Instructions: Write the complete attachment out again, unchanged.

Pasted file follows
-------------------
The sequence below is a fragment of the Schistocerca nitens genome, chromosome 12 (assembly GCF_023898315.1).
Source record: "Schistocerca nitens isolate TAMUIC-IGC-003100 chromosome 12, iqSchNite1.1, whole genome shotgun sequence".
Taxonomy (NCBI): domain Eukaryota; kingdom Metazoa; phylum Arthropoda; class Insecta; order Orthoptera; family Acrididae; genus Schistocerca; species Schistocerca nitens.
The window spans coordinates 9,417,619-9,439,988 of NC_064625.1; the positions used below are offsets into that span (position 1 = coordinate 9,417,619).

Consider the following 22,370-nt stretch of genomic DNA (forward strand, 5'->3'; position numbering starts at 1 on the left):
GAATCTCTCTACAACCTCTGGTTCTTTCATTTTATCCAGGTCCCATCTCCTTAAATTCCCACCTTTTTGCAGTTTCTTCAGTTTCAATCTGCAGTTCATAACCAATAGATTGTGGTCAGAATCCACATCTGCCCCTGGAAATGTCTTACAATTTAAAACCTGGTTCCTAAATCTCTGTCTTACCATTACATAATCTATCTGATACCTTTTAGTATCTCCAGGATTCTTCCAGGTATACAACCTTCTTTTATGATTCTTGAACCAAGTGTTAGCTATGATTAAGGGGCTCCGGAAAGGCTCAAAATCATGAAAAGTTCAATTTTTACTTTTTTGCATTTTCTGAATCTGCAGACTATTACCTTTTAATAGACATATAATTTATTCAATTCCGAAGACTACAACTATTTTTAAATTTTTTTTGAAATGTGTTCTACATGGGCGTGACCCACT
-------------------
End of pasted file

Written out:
The sequence below is a fragment of the Schistocerca nitens genome, chromosome 12 (assembly GCF_023898315.1).
Source record: "Schistocerca nitens isolate TAMUIC-IGC-003100 chromosome 12, iqSchNite1.1, whole genome shotgun sequence".
Taxonomy (NCBI): domain Eukaryota; kingdom Metazoa; phylum Arthropoda; class Insecta; order Orthoptera; family Acrididae; genus Schistocerca; species Schistocerca nitens.
The window spans coordinates 9,417,619-9,439,988 of NC_064625.1; the positions used below are offsets into that span (position 1 = coordinate 9,417,619).

Consider the following 22,370-nt stretch of genomic DNA (forward strand, 5'->3'; position numbering starts at 1 on the left):
GAATCTCTCTACAACCTCTGGTTCTTTCATTTTATCCAGGTCCCATCTCCTTAAATTCCCACCTTTTTGCAGTTTCTTCAGTTTCAATCTGCAGTTCATAACCAATAGATTGTGGTCAGAATCCACATCTGCCCCTGGAAATGTCTTACAATTTAAAACCTGGTTCCTAAATCTCTGTCTTACCATTACATAATCTATCTGATACCTTTTAGTATCTCCAGGATTCTTCCAGGTATACAACCTTCTTTTATGATTCTTGAACCAAGTGTTAGCTATGATTAAGGGGCTCCGGAAAGGCTCAAAATCATGAAAAGTTCAATTTTTACTTTTTTGCATTTTCTGAATCTGCAGACTATTACCTTTTAATAGACATATAATTTATTCAATTCCGAAGACTACAACTATTTTTAAATTTTTTTTGAAATGTGTTCTACATGGGCGTGACCCACT